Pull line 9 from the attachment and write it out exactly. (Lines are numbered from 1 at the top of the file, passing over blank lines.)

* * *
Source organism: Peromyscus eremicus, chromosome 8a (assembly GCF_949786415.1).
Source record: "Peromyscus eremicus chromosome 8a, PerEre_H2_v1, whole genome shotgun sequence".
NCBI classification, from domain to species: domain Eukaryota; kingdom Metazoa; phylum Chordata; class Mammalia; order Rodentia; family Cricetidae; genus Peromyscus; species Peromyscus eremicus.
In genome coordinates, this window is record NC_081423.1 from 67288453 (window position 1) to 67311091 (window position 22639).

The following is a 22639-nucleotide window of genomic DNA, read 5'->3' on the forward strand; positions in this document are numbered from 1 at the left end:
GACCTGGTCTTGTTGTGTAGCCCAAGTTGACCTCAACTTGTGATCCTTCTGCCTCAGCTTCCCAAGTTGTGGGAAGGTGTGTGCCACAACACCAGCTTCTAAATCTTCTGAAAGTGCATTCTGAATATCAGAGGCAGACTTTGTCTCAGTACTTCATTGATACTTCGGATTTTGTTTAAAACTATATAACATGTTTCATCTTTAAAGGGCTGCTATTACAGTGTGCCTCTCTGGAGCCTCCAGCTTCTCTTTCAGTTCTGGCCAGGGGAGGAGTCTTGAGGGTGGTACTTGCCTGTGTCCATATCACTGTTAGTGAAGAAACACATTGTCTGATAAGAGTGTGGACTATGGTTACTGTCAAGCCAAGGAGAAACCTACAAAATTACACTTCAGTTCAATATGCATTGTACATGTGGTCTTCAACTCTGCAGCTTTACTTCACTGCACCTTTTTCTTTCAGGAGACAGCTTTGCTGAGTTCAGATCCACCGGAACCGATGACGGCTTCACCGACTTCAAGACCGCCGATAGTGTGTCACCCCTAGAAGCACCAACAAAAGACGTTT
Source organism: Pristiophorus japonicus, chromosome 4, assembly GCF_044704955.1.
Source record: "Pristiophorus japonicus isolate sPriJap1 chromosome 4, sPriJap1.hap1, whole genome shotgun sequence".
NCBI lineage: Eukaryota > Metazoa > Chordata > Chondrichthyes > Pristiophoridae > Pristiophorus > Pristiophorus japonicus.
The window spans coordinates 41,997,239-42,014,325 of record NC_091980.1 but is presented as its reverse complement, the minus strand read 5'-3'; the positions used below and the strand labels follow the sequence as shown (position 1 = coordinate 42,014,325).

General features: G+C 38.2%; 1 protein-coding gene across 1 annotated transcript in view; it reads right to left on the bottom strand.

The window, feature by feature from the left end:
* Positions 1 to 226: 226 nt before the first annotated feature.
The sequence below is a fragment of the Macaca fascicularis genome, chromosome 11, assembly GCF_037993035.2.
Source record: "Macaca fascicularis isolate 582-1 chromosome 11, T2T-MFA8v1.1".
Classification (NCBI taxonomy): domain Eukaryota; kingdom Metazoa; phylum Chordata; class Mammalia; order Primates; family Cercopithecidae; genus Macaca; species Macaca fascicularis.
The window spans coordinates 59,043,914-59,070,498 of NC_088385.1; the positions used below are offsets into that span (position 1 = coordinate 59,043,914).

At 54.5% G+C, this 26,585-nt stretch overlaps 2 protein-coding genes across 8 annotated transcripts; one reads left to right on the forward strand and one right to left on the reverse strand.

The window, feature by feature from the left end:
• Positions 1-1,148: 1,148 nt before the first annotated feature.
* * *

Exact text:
NCBI lineage: Eukaryota > Metazoa > Chordata > Chondrichthyes > Pristiophoridae > Pristiophorus > Pristiophorus japonicus.